FIVE FREE ROUTES IN TWO WEEKS IN ALASKA'S RUTH GORGE

Posted on: July 5, 2007


Cedar Wright on "The Tombstone" during the first ascent of Ballad of a Dead Soldier (V 5.10+), a direct finish up the headwall to Dream in the Spirit of Mugs (V 5.10, 2,800', Bonapace-Orgler, 1994) on the west face of The Eye Tooth (ca. 9,000'), Ruth Gorge, Alaska Range, Alaska. During their June 2007 visit, Wright and Renan Ozturk established five new climbs and and two miles of climbing, most notably The Beholder (V 5.12 [5.10X], 3,000'), an independant line that climbs the central pillar of the west face of The Eye Tooth. [Photo] Renan Ozturk

Renan Ozturk and I landed on the Alaska Range's Ruth Glacier on June 14 in a dream state. The weather was perfect, and we skied our sleds to the "Spider Camp," so named for the unusual spiders that moved into our tent as soon as we arrived. This great camp is about a five-minute ski from the beautiful, 1,500-foot Stump, a subpeak of The Wisdom Tooth, just south of The Mooses Tooth. The next day we were attempting a new route on The Stump that Renan had been stormed off the year before; it lies to the right of Chris McNamara and Joe Puryear's Goldfinger (IV 5.11a, 12 pitches, 1,800', McNamara-Puryear, 2004). We each got a couple of wet, vegetated, dangerously run-out dihedral-stem-sketching pitches, but the big surprise was that most of the route was spectacular, with smooth but feathered, weather-polished edges and footholds and a plethora of thin-cam placements. Fifteen hundred feet later we topped out on a beautiful new free line, which shared the last pitch of Goldfinger, which incidentally turned out to be an ultra-classic lieback-to-roof encounter. We called the route The Stump Man (aka The Brown Finger, IV 5.11, 1,500'), a slight jab at my good friend Chris' Goldfinger route, but also a nod to the reality of muddy fingercracks. We descended Chris' route back to our skis and boots.

The weather just wouldn't get bad, so one rest day later, we were back on the Stump to tackle the next dihedral system left of The Brown Finger. The line we took avoided the dihedral for the most part, as we found the better rock, and the path of least resistance, weaved drunkenly up world-class rock on either side. We explored both faces of the dihedral and then ventured onto the arete of the right dihedral toward the top. This is probably the best route on the Stump, with an impossible-looking, runout 5.10a pitch through a steep but featured golden face with luscious flakes and in-cuts near the top. Stump Jumper (IV 5.11a) features four classic and unique 5.11a pitches and much bullet 5.10.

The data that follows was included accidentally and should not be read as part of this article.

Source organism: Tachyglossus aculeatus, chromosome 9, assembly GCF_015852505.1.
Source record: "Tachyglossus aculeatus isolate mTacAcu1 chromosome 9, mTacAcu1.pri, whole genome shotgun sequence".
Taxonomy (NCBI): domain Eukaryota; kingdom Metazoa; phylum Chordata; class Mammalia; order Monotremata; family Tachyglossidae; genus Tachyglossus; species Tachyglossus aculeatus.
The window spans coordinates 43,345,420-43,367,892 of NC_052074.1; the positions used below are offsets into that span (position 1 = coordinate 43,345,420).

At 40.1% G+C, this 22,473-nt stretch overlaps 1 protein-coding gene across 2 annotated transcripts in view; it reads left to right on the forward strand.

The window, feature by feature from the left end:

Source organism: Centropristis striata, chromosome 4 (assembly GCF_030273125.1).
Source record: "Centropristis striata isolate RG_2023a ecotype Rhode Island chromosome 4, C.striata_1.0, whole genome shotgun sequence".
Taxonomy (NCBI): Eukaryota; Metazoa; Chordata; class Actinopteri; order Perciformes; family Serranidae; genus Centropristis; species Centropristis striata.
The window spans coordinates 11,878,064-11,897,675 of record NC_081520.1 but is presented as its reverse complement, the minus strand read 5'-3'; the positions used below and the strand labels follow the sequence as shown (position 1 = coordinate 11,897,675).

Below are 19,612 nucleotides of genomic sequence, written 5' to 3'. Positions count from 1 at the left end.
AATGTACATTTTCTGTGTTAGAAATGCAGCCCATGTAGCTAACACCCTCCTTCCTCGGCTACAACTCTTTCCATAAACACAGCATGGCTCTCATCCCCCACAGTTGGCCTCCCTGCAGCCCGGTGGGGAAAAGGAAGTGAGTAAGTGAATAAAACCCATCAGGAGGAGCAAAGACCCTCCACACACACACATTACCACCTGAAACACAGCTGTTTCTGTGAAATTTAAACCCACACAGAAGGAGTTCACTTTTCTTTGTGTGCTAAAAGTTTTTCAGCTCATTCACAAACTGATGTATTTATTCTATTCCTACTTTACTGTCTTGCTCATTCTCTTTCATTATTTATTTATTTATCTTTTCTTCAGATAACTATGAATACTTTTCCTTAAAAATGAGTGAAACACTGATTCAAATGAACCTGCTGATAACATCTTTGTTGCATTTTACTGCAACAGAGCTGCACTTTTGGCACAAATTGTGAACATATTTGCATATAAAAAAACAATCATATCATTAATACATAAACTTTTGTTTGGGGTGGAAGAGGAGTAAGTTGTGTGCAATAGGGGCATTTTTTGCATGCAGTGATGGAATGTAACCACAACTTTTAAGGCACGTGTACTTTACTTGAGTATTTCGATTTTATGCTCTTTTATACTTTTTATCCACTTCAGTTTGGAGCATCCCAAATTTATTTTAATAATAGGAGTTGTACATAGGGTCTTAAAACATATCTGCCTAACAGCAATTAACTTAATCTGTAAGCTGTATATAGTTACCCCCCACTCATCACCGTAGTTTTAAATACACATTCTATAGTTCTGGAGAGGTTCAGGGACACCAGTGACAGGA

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It still wouldn't storm, and now The Stump was pretty played out. The El Cap-size Eye Tooth loomed above our camp, letting us know of her presence by dropping the occasional avalanche down one of her huge gullies. Just to the right of the biggest avalanche gully lies Dream in the Spirit of Mugs (V 5.10, 2,800', Bonapace-Haas-Orgler, 1994), a world-class, 3,000-foot alpine rock climb, which, 1,500-plus feet up, breaks right on easier ground, avoiding a more direct line up a 1,500-foot golden headwall pillar with numerous finger-sized splitters streaking up its face. After simul-climbing the route to Pitch 13, where the Dream breaks right, we continued directly for eight long pitches, encountering world-class stemming and fingercrack climbing, with bomber Stoppers and thin cams. We were amazed to find that the direct line went at 5.10+, as from below it looked like 5.13 for sure! Renan, who has done Dream in The Spirit of Mugs, recommends our line, which we called Ballad of a Dead Soldier (V 5.10+), as a much more direct and enjoyable finish. This is also a much better rappel route, though it's still a flake- and block-ridden pucker-fest in spots (pray when you pull). "It's pretty amazing we haven't core shot a rope," I said to Renan as I rapped off the last pitch. By the time we pulled the ropes they were both miraculously chopped.

Cedar Wright on the 5.12- crux crimp move of the overhanging "zebra headwall" pitch during the first ascent of The Beholder (V 5.12 [5.10X], 3,000'), The Eye Tooth (ca. 9,000'), Ruth Gorge, Alaska Range, Alaska. During their June 2007 visit, Wright and Renan Ozturk established five new climbs and and two miles of climbing, most notably The Beholder, an independant line that climbs the central pillar of the west face of The Eye Tooth. The route is the second integral route on the 3,000-foot formation. The year before Renan Ozturk had attempted it, only to pop two tendons dynoing for this crimp, which exfloliated on contact, resulting in a whipper onto a grey TCU. [Photo] Renan Ozturk